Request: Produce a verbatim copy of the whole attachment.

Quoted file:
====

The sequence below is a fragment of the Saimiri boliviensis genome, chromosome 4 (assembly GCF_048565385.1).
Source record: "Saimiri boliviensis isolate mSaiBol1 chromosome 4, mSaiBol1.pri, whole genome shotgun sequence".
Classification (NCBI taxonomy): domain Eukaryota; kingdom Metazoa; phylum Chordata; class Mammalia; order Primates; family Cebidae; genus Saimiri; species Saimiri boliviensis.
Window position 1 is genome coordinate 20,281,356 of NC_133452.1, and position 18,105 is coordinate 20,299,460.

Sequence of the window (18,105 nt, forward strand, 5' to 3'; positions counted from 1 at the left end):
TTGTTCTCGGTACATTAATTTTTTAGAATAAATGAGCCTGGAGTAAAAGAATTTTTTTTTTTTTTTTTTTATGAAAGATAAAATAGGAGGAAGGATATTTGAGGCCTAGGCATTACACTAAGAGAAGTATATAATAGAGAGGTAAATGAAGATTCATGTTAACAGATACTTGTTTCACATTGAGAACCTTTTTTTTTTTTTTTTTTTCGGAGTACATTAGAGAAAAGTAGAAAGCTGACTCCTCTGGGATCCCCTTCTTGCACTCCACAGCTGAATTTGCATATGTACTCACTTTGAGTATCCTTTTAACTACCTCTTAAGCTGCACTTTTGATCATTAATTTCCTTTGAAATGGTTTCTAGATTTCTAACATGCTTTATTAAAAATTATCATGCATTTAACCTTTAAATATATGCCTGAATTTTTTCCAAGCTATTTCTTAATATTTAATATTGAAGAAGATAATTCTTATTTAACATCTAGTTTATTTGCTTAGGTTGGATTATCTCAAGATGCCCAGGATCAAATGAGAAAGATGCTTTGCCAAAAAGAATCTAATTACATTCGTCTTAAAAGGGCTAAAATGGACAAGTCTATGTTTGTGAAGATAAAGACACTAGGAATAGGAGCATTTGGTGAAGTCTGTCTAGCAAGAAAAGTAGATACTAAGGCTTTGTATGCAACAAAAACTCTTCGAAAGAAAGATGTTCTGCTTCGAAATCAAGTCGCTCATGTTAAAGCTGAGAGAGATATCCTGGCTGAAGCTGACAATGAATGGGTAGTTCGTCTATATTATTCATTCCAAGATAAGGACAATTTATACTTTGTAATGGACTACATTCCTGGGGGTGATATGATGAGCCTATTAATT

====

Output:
The sequence below is a fragment of the Saimiri boliviensis genome, chromosome 4 (assembly GCF_048565385.1).
Source record: "Saimiri boliviensis isolate mSaiBol1 chromosome 4, mSaiBol1.pri, whole genome shotgun sequence".
Classification (NCBI taxonomy): domain Eukaryota; kingdom Metazoa; phylum Chordata; class Mammalia; order Primates; family Cebidae; genus Saimiri; species Saimiri boliviensis.
Window position 1 is genome coordinate 20,281,356 of NC_133452.1, and position 18,105 is coordinate 20,299,460.

Sequence of the window (18,105 nt, forward strand, 5' to 3'; positions counted from 1 at the left end):
TTGTTCTCGGTACATTAATTTTTTAGAATAAATGAGCCTGGAGTAAAAGAATTTTTTTTTTTTTTTTTTTATGAAAGATAAAATAGGAGGAAGGATATTTGAGGCCTAGGCATTACACTAAGAGAAGTATATAATAGAGAGGTAAATGAAGATTCATGTTAACAGATACTTGTTTCACATTGAGAACCTTTTTTTTTTTTTTTTTTTCGGAGTACATTAGAGAAAAGTAGAAAGCTGACTCCTCTGGGATCCCCTTCTTGCACTCCACAGCTGAATTTGCATATGTACTCACTTTGAGTATCCTTTTAACTACCTCTTAAGCTGCACTTTTGATCATTAATTTCCTTTGAAATGGTTTCTAGATTTCTAACATGCTTTATTAAAAATTATCATGCATTTAACCTTTAAATATATGCCTGAATTTTTTCCAAGCTATTTCTTAATATTTAATATTGAAGAAGATAATTCTTATTTAACATCTAGTTTATTTGCTTAGGTTGGATTATCTCAAGATGCCCAGGATCAAATGAGAAAGATGCTTTGCCAAAAAGAATCTAATTACATTCGTCTTAAAAGGGCTAAAATGGACAAGTCTATGTTTGTGAAGATAAAGACACTAGGAATAGGAGCATTTGGTGAAGTCTGTCTAGCAAGAAAAGTAGATACTAAGGCTTTGTATGCAACAAAAACTCTTCGAAAGAAAGATGTTCTGCTTCGAAATCAAGTCGCTCATGTTAAAGCTGAGAGAGATATCCTGGCTGAAGCTGACAATGAATGGGTAGTTCGTCTATATTATTCATTCCAAGATAAGGACAATTTATACTTTGTAATGGACTACATTCCTGGGGGTGATATGATGAGCCTATTAATT